I'm no historian, but it seems to me that the most significant battle ever fought at my alma mater--and the college where I taught for 37 years--was one I missed, a battle waged between restraint and change, between fear and hope, between tradition and discovery, between yesterday and today.
And the winner was today. It's now forty years in the past--perhaps the smoke has cleared sufficiently for some talk about it, even though most of those who care about the place probably couldn't care less. Back then, 1973, profs departed--some by choice, some not. Men--and women--drew breath from emotions that bellied up closely to hate, emotions fired by the determination to live by first principles.
Here's an anecote no historian of the era has ever recorded, but I'm told it happened. One of the lieutenants of the forces of restraint walked into the office of the President, armed with a particularly lethal weapon. "Mr. President," he said, after an argument that was going nowhere, "I pray every day for the future of this college."
What he was saying is that God is most clearly on our side, and not yours.
The President reportedly said, "____________, those prayers never get past the ceiling."
It's hard to imagine a more impious answer. (My sources are unimpeachable--or were.)
That's how pitched the battle became, perhaps inevitably because two visions of the college's mission were so decidedly different. When the fighting ceased, the old pietism had lost; what won was a wider view of both the college and the world. What lost was what had been; what won was what might be.
The whole tussle was a miniature of the battles being waged elsewhere in American culture, religious culture and not so, in the intemperate wake of the late 60s, when we all went to war about race and war itself, the Vietnam War. Dordt College was a victim of all that strife, landmines planted all around.
I think it's N. T. Wright who says that, in order to prosper, the church has to place one foot firmly in the past and the other just as firmly in the present. Sounds easy, but things get tipsy when either foot gets too much weight. He might well have been talking about a college or a business. He might well have been talking about a family. He might well have been talking about each of us. Most of our lives require a balancing act, in biblical language our being in the world, but not of it.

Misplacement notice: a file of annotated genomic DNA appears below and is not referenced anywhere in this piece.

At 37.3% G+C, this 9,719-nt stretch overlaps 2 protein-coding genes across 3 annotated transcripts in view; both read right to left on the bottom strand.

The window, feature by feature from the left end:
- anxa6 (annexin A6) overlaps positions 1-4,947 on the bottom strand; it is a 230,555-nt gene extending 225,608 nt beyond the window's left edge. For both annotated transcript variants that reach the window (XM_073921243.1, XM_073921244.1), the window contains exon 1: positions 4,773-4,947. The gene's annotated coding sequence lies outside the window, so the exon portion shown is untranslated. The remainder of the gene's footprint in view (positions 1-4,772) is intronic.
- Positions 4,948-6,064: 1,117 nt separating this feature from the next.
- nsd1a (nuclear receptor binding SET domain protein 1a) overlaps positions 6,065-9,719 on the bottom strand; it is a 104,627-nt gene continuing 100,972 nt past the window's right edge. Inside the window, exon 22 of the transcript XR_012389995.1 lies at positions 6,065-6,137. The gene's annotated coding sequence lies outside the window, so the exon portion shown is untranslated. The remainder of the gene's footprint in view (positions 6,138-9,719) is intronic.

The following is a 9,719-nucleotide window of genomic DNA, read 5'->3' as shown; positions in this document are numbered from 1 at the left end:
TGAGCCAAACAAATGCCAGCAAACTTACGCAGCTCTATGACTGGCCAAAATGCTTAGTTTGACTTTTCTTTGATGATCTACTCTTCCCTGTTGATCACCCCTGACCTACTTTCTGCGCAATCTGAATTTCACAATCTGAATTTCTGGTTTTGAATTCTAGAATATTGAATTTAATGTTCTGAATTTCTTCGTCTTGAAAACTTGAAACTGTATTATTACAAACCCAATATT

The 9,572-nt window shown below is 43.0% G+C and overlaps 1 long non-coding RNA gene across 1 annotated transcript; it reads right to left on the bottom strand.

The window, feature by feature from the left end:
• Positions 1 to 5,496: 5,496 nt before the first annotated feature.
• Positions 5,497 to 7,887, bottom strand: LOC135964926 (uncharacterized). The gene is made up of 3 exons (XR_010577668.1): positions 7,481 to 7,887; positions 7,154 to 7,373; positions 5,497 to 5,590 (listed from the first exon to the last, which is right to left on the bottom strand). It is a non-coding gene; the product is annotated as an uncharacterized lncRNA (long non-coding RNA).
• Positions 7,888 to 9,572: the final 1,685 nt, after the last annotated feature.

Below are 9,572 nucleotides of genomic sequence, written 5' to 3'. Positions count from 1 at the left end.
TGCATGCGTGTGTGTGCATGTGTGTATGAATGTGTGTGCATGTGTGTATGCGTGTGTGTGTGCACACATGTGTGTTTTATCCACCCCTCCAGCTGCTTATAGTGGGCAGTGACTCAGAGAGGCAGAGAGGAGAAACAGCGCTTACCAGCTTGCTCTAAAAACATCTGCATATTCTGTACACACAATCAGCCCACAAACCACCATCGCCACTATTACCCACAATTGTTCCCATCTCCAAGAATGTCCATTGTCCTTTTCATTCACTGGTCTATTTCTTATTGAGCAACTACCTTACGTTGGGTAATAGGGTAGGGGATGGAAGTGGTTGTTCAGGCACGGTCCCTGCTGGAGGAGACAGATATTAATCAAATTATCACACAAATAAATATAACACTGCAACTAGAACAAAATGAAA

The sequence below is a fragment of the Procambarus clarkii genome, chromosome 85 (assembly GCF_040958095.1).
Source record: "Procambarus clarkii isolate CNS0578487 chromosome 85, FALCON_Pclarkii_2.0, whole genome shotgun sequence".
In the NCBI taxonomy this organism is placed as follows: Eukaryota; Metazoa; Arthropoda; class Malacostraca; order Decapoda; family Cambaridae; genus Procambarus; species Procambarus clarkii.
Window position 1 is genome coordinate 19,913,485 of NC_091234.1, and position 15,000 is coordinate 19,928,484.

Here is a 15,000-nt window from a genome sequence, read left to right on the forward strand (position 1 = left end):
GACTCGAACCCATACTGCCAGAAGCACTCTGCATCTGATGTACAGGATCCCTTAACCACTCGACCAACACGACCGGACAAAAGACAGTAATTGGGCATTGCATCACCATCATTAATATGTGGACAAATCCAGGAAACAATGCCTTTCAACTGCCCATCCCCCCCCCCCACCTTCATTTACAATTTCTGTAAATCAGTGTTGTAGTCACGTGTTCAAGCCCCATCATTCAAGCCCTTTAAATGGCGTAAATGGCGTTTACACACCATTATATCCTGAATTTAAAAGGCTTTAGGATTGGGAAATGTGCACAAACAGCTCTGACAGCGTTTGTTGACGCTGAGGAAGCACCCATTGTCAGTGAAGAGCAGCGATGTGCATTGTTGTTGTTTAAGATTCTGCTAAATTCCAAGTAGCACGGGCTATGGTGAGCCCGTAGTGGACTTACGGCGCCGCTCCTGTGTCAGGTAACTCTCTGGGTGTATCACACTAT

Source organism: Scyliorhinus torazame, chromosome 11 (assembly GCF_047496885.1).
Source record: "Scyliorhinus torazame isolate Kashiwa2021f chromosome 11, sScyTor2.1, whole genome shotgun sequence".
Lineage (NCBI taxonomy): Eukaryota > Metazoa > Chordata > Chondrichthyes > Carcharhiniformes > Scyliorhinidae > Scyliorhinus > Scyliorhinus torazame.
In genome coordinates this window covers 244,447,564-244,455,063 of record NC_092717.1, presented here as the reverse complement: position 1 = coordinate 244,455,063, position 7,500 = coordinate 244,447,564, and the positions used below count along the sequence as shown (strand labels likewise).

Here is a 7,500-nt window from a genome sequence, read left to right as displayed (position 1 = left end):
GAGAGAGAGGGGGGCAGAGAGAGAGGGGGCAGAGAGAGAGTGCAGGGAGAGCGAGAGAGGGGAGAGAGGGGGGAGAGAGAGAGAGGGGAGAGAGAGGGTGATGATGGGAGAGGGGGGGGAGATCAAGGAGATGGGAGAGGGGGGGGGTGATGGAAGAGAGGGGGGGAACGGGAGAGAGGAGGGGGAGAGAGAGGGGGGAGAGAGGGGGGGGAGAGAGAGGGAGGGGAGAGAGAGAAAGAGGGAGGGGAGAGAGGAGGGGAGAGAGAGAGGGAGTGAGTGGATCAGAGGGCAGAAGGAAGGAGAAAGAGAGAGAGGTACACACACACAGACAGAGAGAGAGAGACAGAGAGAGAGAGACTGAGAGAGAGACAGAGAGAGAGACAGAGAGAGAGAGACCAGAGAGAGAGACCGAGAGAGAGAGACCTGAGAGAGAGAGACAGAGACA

What exactly does that mean? Talk amongst yourselves.
In James Bratt's impressive Abraham Kuyper: Modern Calvuinist, Christian Democrat, he quotes Kuyper, an spiritual lieutenant in the 1973 battle for the soul of Dordt College even though the man never heard of the place and had died long before the first building had a cornerstone. At the turn of the 20th century, Kuyper was the Prime Minister of the Netherlands, a politician extraordinaire, a preacher of great renown, and a journalist like few in his day or ours. He gathered a following as all such powerful personages do, and those disciples carried his influence to North America in two separate immigration movements--at the turn of the 20th century, and then again, after the Second World War.
Kuyper's views of politics and the Christian life were extraordinarily fresh. In many ways, he reupholstered Calvinism, Dutch Calvinism at least, taking what had atrophied and building new strength with fresh ideas and thoughtful principles. When he did, he created a movement some of those 1973 combatants saw as a battle plan. His forces were those who fought for change, for a broader vision, a more pronounced role for the Christian soldier in the pitiched cultural battles of Siouxland and even the world.
Bratt's biography offers a portrait of the Abraham Kuyper, warts and all. Not all that glitters is glorious in the man or his life, we discover. But what this incredibly learned intellectual history illustrates plainly is how Kuyper rose to the power he did and why.
At an 1896 synod of his own orthodox Christian denomination (the GKN), Kuyper offered the church a renewed role in the world. "Brothers," he said, "I believe in the future. I believe in it with all my heart. . ."
What a shocking thing to say for an evangelical. Yesterday, in church, a wonderfully warm preacher began his advent sermon on Christ as the Prince of Peace by asserting something most of them already believed--that the times are treacherous, are perilous, are dark with sin and sadness. His intent was to light the way for his own exploration of Christ's gift of peace, especially during this advent season: thank goodness that in this sin-darkened world, Jesus Christ offers us peace otherwise unattainable.
Most in that small crowd would assent, of course: things are bad, bad, bad. Many evangelicals today are convinced we are in the last days, "the world" as overrun by Satan's minions. It's really difficult for me to imagine some TV preacher standing up and saying what Kuyper did: "I believe in the future. . ."
There are many reasons to study Abraham Kuyper's influence, but one certainly has to be what seems the treacherous boldness of actually believing in the future. "As Reformed people we have not just the Netherlands alone," he went on to say, "but on the great world scene still a future, still a calling, still a holy task entrusted to us."
To me, all of that is fascinating--and no small part of the impulse that created the battle at Dordt College in the early '70s.
Oddly enough, it sounds today a great deal like the voice of someone in the news, another religious man, someone vastly more prominent in the strange, pointed hat he sometimes wears, a man who lives in Rome, a pope who it seems want to throw some new light on our being in the world, but not of it.
Or so it seems to me.